The Allen Paper Car-Wheel Company, in which Mr. Pullman has an interest, has also pitched its tent in this model town, for there is a growing tendency to remove great factories out of the city limits; accordingly, "Hyde Park," which begins at Thirty-ninth Street, and runs along Lake Michigan toward Indiana, has become a huge town, and is a perfect hive of industries.

    Mr. Pullman would not allow the purchase of property within the boundaries of his own domains, as he fears it would deprive "the projectors of the enterprise" of the power to enforce their own ideas as to architecture as well as government; but to make the place easy of access, at a cheap rate, he has opened a railway connecting his model town with the Lake Shore and Michigan Southern and Pennsylvania Railroads.

    In one of Will Carleton's remarkable farm ballads there is a story showing that even wedded bliss is not appreciated without "fifteen minutes' experience" of the other side of the picture, and I am certain that no traveller accustomed to Pullman cars will prize them properly till he has had to leave the main routes and travel long distances over lines where such luxuries are unobtainable.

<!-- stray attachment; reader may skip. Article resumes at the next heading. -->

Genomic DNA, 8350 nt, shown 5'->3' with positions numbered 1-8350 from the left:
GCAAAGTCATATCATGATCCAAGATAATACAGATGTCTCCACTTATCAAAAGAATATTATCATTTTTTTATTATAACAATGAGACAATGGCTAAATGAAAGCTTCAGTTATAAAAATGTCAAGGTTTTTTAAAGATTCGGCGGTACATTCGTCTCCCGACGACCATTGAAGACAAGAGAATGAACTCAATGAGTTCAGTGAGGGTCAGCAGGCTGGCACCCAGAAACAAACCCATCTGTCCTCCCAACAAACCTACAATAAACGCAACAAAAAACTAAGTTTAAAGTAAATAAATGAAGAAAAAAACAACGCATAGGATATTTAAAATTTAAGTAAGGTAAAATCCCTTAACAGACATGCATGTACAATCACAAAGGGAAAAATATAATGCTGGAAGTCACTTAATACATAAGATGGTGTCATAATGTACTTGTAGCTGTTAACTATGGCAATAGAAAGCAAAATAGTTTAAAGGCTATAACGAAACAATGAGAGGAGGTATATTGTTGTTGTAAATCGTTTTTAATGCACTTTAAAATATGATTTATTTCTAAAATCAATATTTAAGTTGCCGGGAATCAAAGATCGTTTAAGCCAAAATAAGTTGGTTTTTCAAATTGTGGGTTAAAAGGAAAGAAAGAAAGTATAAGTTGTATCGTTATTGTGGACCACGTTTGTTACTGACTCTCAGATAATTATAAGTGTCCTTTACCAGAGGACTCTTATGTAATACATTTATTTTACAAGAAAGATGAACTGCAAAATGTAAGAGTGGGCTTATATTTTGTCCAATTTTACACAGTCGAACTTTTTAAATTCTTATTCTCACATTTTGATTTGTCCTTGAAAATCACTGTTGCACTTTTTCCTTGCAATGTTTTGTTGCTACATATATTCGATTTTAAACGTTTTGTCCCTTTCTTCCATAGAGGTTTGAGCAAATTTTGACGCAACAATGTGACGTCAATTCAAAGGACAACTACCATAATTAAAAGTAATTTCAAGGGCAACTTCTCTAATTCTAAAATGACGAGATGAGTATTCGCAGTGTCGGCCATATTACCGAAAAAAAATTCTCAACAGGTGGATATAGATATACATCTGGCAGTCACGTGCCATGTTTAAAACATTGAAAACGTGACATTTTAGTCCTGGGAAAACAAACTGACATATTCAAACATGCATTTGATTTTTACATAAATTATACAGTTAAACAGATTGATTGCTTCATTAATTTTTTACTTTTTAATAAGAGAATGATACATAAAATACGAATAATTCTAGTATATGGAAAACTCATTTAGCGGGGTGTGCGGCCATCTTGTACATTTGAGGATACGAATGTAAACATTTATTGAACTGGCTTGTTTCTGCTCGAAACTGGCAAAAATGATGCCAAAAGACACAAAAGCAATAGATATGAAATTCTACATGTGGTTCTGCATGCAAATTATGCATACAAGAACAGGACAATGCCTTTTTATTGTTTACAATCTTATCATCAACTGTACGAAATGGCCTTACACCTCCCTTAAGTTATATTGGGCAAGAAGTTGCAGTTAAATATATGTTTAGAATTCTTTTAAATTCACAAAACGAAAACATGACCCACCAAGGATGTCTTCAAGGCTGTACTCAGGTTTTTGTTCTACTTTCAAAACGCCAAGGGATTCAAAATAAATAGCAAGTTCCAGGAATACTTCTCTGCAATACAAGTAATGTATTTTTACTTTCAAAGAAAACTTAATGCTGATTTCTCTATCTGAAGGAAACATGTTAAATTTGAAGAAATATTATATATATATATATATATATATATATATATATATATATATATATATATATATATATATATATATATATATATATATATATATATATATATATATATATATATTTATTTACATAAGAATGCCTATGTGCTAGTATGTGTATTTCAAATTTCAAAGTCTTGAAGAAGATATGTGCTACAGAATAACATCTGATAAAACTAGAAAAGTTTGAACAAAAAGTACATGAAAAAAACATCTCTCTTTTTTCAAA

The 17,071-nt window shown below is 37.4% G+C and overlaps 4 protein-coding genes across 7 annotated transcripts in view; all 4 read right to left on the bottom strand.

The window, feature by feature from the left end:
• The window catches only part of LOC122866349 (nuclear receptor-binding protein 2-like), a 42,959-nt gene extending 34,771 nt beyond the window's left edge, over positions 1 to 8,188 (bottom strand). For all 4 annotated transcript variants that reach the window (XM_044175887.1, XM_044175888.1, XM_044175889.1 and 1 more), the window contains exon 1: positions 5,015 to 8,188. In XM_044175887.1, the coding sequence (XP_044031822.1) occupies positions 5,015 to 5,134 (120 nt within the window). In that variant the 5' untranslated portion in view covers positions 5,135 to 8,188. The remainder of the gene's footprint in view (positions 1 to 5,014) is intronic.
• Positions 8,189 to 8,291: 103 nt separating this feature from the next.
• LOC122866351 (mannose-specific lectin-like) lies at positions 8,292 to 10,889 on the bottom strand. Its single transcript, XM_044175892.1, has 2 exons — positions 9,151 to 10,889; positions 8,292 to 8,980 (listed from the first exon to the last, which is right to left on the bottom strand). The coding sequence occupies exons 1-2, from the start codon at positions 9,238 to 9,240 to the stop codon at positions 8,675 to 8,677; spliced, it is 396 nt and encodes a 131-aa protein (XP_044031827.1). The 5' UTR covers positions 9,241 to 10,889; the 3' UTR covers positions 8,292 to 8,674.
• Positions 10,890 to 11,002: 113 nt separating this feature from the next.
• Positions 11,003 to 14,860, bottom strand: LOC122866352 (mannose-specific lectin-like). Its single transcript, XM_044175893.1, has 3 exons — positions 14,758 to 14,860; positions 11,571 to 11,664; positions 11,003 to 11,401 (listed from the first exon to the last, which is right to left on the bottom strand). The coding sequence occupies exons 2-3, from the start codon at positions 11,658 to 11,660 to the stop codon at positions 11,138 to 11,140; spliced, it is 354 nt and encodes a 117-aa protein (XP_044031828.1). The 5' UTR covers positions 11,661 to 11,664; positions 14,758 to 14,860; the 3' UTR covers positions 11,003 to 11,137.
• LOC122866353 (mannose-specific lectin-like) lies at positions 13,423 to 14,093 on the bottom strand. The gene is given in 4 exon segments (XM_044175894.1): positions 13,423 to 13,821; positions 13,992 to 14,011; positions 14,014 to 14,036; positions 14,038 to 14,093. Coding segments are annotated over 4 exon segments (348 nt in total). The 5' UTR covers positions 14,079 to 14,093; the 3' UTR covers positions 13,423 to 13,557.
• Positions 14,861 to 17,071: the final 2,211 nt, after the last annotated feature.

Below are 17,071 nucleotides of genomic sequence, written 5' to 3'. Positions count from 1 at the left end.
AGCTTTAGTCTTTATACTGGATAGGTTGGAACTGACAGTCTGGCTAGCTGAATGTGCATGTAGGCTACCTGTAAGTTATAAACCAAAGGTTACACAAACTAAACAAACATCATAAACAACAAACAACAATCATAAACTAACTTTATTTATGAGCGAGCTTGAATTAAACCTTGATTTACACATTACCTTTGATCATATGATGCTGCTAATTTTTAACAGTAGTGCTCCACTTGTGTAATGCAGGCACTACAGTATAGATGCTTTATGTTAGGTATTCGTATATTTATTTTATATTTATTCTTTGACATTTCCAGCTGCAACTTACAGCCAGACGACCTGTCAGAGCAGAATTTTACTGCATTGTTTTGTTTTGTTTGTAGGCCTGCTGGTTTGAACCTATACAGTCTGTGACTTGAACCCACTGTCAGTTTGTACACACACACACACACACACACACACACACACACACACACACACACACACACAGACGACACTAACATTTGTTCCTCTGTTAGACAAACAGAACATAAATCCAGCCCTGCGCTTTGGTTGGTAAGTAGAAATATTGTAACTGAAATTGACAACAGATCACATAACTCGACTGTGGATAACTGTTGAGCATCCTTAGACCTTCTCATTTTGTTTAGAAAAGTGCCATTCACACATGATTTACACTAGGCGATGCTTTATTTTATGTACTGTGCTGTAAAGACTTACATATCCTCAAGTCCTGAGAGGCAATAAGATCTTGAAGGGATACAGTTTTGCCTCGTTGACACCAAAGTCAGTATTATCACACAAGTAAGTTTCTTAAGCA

Once I imagined I had reached the lowest depth of American railway travelling when I found myself compelled to take the ordinary car.  A journey through the wilds of Wisconsin taught me otherwise.  I was even condemned to a freight, that is, a cattle train, to which, for the accommodation of human passengers, a "caboose" is attached.  This, being interpreted, means a kind of luggage van, in which seats are placed, and you find your only chance of getting to your destination is to take your place with fellow-travellers who, not to put too fine a point upon it, stand in terrible need of the national piece of china known as "a spittoon," but which, unhappily, is a little refinement beyond this mode of locomotion.  I penetrated as far as the borders of Minnesota, where the wolves still haunt the woods, and occasionally commit havoc in the "deer parks"; where open buggies with pairs of utterly untrained horses met me at the depots, and conveyed me, after various perils, to the hotel of the town, and in which I often encountered food and society of the very strangest description.  How gladly I returned to Chicago and the Palmer House, with its excellent cuisine, can never be described!  I left the city in all the glories of a curiously late Indian summer, and found her white with the first beautiful snow of the season, ringing with the sound of the sleigh bells, and hospitable as ever,—dinners and luncheons for me, and sleigh drives and dances for the young friend [Ed.—Charlotte Robinson] who accompanied me in my third series of wanderings through this vast country.